He roams the orange-red African roads, inhabiting bodies and harvesting souls. He dresses like a gunslinger and wields weapons that he uses with ruthless efficiency, leaving grisly scenes in his wake. His actions are cold but calculated, performed with painstaking care and determination; ornate displays of bloody evil.
Wendy is on a road trip to nowhere, driving only away from a husband that burned one last straw too many. When she picks up a handsome stranger on the roadside she isn’t thinking of danger. She isn’t thinking too hard at all…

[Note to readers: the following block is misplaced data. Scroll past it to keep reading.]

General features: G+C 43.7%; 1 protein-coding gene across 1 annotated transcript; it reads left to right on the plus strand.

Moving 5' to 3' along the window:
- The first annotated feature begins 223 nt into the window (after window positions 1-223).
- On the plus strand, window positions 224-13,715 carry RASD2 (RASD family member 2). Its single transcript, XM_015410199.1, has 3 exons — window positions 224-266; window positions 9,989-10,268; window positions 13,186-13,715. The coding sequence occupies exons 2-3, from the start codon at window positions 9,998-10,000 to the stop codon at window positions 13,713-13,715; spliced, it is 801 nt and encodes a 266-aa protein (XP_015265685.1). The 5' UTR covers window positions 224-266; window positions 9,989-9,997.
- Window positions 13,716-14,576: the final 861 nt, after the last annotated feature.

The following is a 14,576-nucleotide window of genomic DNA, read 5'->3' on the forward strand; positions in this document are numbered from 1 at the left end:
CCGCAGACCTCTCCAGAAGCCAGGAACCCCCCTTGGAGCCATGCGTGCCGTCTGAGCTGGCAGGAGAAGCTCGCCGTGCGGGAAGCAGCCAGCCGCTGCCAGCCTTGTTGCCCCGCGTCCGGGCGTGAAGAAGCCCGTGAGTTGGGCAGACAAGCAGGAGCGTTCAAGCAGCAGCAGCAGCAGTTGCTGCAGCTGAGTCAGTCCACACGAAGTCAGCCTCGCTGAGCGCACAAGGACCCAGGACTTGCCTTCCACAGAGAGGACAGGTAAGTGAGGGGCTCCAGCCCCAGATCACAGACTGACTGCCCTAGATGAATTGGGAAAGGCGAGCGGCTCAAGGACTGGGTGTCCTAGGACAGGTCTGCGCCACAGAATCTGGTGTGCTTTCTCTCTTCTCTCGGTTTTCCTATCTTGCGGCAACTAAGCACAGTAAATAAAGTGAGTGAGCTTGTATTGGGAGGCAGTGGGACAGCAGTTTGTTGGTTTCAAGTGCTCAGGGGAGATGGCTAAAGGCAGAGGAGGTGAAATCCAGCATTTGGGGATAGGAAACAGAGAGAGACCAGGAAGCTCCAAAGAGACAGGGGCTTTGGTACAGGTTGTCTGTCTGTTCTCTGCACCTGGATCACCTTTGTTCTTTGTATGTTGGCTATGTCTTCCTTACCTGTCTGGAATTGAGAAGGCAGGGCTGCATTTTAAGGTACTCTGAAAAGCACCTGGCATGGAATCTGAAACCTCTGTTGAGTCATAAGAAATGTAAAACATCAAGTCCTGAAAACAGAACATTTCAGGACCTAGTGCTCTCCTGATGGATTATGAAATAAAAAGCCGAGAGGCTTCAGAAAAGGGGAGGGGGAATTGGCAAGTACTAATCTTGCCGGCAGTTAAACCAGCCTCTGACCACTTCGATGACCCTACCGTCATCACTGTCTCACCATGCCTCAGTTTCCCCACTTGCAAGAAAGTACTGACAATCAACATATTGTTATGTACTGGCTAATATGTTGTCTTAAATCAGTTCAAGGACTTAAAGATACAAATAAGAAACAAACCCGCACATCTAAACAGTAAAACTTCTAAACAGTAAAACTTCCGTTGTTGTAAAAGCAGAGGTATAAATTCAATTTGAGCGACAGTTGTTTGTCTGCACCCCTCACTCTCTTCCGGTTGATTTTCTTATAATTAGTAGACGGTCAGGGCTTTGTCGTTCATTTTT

Dust Devil sounds like a compelling concept, and the washed out colour of the arid landscape and long dialogue free scenes are admirable traits. The problem is that the film wants to be sit on the fence, to be half pregnant when that isn’t possible.
Maybe it was budget constraints. Maybe studio interference. Whatever the reason there are themes introduced and not followed up. The Dust Devil himself is explained as being something otherworldly – indeed we are given some evidence of this – but several opportunities to broaden and expand upon the character are ignored.
Some of this is exacerbated by a voiceover that also suggests there are facts left on the table, and by a finale that screams ‘incomplete’.